Friday, April 25, 2008

Keeping Your Balance

The day after we had pulled the baby from the house fire (see Smoking Baby post) and before I learned the outcome, I was at a party with friends. The television was on and the local news was running footage of the fire. I stood there watching myself with the emotions still fresh from the day before. There I was with Donny working fractically on the baby. In the background the house still burned furiously. It was such a startling perspective.  I was now looking over my own shoulder. Firefighters were pulling hose lines and police officers were trying to hold back neighbors. It seemed even more dramatic now that it was on TV.  

My friends began to kid me that about being a media star. They said I needed an agent. I tried to join in the kidding but I could not take my eyes off the screen. There I was in bunker gear kneeling over the child working with Donny. I did not remember the news crew being there. 
 It was as if someone had plucked the whole scene out of my memories and thrown it on the screen. It brought the reality back in a rush of emotions. I felt the pressure of getting everything done right as quickly as possible, all the while fighting back the emotions of working on a baby. My friends tried a few more jokes then realized I did not know any jokes about this one. 
It was one of the first times I realized just how different the world I worked in was from theirs. When they went to work nobody died. They did not have to risk their health or their lives when they were at their jobs. It was one of the first time I began to feel distance between myself and those who did not do the job. The job was beginning to separate me from people who did not experience what I did each day. That separation would grow over the years until I was leading two separate and parallel existences. One filled with poverty, dying, illness and violence and the other filled with family and friends. My friends and family were not in the business. So there was no bridge between the two worlds, no one on the family side to talk to about the job and to help keep the balance. That proved to be a problem with no bridge there was no balance. There were times when the scales were weighted much more one way than the other. The intensity of the job would tip the balance of the scale. The job would color everything in my life.  
The job would weigh me down at home with left over images or fatigue and no easy way to get rid of them. This was long before today's understanding of what that type of stress can do to relationships.  It was one of my biggest mistakes over the years, never to have found a way to balance the job and home. It lead to some difficult years in my marriage. We hung on somehow but I have colleagues with three and four marriages to their credit. I have a friend who dropped dead one day off duty in his forties. I had another friend who after 19 1/2 years on the job called up and said he could not do it anymore and  he quit. The department was able to get him a medical retirement so he did not lose his retirement but the street claimed another victim. He was one of the strongest and most respected of us. We had a saying that we would follow him into hell with a booster line if he asked because we believed and trusted his courage and judgement.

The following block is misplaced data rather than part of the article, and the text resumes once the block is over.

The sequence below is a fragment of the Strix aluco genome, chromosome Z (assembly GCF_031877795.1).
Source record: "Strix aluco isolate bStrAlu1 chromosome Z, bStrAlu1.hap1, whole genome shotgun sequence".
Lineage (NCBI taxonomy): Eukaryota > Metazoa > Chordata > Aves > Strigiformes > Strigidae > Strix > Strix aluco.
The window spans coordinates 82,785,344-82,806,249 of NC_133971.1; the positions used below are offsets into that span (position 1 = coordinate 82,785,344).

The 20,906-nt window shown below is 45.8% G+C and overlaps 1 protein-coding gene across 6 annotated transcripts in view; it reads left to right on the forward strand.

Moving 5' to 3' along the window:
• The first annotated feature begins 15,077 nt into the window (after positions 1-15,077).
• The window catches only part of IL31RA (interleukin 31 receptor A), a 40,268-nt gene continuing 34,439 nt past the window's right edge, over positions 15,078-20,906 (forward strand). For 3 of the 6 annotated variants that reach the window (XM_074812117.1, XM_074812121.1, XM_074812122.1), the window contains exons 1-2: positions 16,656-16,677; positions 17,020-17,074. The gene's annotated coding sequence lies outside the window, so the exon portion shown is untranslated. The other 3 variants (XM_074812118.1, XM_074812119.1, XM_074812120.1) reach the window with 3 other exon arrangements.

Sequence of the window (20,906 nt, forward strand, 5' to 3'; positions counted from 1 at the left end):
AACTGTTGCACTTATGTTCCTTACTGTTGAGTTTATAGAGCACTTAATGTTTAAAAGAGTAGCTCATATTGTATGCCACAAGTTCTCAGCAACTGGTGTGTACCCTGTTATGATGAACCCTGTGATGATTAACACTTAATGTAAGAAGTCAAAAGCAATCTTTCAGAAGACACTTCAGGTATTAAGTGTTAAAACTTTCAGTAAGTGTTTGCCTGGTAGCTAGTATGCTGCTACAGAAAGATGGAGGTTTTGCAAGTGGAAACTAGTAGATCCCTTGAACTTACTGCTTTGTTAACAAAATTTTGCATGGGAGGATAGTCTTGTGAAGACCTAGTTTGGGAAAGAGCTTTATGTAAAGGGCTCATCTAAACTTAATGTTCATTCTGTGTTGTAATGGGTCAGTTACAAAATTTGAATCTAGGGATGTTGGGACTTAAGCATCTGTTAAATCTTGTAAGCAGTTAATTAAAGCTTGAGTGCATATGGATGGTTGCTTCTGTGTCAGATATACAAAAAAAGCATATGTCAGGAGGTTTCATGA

Out of the twenty something members of my paramedic class 2 of us lasted as paramedics until retirement. Some quit the department abruptly, a number simply gave up being paramedics and went back to firefighting, and a couple were pensioned out with medically. In the early days there was no safety net. The hidden dangers of the job were not understood either by the department or those of us out on the trucks.  The job can demand a high price.  If you understand that and are prepared to fight for the balance you need, then you stand a good chance of surviving it's pitfalls. If you ignore them you do so at your own peril. 

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